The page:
Although subtropical seasons are tightly bound to wet and dry, there is a subtropic winter. But by February it’s gone.
- no chance of temperature below 50
- winds shift from NE to SW
- humidity increases dramatically
- chance of thundershowers
- temperate climate plants thinks it’s June
- dormant tropical plants revive
- subtropical plants bloom
Mango bloom marks winter’s end. Who doesn’t like Mango? Not many around here, as every other home has a Mango tree.
Even though individual blooms are small and not very impressive, the trees put out thousands of them. And their sweet, subtle fragrance is noticeable, but often overpowered by citrus which blooms at the same time.
It’s a first for our four year old trees. They’re blooming.
They’ve had much care, but a tough life. Every year, the hurricanes knock them flat on the ground. And every year they get propped back up. I suspect growing them in beach sand is a poor match for their root system.
Sadly, despite the proficient bloom, fruit set is often poor in South Florida’s humidity. Spraying with copper sulfate cures the problem. But most don’t know or don’t bother. They enjoy what they get.
There are literally thousands of Mango varieties, each with it’s own texture and wide-ranging flavor. It’s exciting to watch our unique varieties bloom. And hopefully, harvest their fruit.
Appropriately named, Starburst or Clerodendrum Quadriloculare blooms this time of year. Both the double hand sized blooms and the tree are spectacular.
Citrus and Papaya
The last Red Limes were just harvested. The Kumquats will be gone in a week. And all our citrus is blooming.
The poor lemon tree! After producing the best tasting lemons ever, it’s struggled.
Plagued by pests and my heavy handed pruning efforts to control them, the tree barely survived. It’s scraggly form is covered in obnoxiously sweet, highly fragrant blooms.
Papaya, what a faithful garden friend. Easy to grow. Resistant to most pests. Prolific producers. And always there when you need them.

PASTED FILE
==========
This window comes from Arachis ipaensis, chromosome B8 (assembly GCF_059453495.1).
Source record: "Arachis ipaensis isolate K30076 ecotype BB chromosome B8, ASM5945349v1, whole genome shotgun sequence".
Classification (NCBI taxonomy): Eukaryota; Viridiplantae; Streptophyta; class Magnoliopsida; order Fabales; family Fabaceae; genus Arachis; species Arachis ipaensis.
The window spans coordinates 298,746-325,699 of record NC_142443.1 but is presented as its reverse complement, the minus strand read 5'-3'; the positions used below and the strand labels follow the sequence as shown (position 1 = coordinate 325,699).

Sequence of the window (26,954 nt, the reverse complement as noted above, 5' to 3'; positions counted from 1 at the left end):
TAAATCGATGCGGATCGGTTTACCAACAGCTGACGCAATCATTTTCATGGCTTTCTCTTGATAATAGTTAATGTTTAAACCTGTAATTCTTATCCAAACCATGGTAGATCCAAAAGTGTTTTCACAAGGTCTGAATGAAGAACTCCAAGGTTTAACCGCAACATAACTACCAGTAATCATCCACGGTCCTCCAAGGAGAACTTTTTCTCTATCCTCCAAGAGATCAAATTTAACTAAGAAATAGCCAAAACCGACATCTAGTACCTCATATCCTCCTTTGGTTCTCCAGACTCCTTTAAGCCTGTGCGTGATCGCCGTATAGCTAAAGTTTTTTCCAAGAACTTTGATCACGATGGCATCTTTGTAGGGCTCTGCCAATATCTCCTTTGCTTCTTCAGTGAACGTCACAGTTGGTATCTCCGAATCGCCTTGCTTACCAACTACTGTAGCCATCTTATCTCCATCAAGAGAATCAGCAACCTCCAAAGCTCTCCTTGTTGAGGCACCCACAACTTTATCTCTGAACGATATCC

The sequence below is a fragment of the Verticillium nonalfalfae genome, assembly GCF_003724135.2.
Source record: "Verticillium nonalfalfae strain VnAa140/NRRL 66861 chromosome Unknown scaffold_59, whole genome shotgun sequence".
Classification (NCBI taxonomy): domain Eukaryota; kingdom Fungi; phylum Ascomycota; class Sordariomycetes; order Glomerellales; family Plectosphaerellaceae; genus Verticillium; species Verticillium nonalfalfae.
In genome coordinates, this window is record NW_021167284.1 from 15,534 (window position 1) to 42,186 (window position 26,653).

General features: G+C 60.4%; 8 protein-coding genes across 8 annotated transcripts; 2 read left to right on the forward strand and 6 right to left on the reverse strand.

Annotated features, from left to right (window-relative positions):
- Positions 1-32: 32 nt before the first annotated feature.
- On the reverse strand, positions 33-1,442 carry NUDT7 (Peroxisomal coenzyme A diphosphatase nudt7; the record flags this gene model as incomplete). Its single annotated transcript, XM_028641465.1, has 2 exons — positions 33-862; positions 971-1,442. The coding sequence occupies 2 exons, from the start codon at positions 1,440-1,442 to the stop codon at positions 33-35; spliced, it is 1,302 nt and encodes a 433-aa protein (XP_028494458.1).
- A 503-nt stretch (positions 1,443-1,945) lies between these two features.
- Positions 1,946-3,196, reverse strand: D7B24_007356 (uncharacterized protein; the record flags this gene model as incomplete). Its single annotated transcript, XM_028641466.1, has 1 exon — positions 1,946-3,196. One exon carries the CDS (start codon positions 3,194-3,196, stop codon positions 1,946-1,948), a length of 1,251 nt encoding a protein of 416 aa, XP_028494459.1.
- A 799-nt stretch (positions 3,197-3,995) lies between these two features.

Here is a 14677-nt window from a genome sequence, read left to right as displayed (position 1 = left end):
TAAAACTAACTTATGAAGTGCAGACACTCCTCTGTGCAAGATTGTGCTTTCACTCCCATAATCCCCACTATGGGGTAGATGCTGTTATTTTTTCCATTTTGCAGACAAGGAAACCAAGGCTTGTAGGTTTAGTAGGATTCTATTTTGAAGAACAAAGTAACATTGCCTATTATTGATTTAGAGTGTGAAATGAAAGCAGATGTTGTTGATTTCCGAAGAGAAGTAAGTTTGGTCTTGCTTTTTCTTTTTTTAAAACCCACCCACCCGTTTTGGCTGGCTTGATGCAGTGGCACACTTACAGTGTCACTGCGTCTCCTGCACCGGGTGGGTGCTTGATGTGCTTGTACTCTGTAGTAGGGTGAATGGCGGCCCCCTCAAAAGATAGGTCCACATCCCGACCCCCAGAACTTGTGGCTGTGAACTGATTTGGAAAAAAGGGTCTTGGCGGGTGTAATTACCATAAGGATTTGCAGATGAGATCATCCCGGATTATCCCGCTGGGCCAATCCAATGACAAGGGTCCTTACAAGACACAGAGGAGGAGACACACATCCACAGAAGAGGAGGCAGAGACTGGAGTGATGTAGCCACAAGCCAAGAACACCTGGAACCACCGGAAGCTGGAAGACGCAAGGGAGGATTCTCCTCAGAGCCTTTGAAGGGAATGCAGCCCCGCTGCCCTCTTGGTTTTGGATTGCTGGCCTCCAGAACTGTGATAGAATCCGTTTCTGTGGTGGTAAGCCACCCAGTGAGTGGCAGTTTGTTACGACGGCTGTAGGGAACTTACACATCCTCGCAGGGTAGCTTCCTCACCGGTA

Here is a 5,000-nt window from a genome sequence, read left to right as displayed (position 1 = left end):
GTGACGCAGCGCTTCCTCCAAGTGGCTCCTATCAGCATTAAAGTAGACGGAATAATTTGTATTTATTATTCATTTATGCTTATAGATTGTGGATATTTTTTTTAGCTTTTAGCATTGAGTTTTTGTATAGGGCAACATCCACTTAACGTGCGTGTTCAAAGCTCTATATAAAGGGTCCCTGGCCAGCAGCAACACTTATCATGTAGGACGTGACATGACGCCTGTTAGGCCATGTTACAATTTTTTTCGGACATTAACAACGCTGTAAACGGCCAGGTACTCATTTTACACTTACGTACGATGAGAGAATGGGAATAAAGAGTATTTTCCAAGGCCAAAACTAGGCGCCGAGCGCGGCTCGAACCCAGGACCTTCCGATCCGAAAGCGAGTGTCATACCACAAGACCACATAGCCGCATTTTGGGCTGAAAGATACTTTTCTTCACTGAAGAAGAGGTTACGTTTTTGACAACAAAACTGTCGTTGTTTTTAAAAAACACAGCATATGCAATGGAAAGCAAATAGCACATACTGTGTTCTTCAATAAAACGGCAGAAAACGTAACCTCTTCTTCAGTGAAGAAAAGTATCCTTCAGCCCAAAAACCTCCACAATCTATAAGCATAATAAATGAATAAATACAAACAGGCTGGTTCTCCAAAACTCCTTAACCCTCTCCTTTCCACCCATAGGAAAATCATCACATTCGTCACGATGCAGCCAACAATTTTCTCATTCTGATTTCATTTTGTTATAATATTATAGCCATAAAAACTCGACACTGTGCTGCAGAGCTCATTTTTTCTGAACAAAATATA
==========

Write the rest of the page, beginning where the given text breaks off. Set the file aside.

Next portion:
There’s always something blooming in South Florida, even during the winter.
Some plants respond more to moisture than the seasons. And others bloom more or less continually providing forage hummingbird and butterfly forage.
But as beautiful as they are, they don’t register much of a seasonal change.
Our Avocados are also budding out for the first time. I’m looking forward to the blooms in a few weeks.
Unlike the Mango, growing Avocado has been trouble free. The only real problem is keeping their roots dry enough during the monsoon season.
Avocado has dozens of varieties, each with it’s own flavor and texture. Until moving to the subtropics, I thought they were all about the same. Not so! Flavors range from lemon like to nutty. Textures from buttery, to moist, to dry.
End of Winter Thinking
For a high latitude, high altitude, temperate guy like me, February was the worst.
- temps down to -35F
- blizzards that bury cars in 30 minutes
- a time of boots, hats, heavy winter coats
- a time of white, gray, brown
- 100 days until anything blooms outside
- 150 days until anything planted, grew
Yet, here I am.
- temperature in the 80s
- not a storm in sight
- barefooted and in shorts
- surrounded by emergent, blooming plants
It’s 3 months before the tropical heat dominates. Now, winter is over. And it’s the most comfortable time of the year. Is this paradise? Well, maybe for awhile. 😉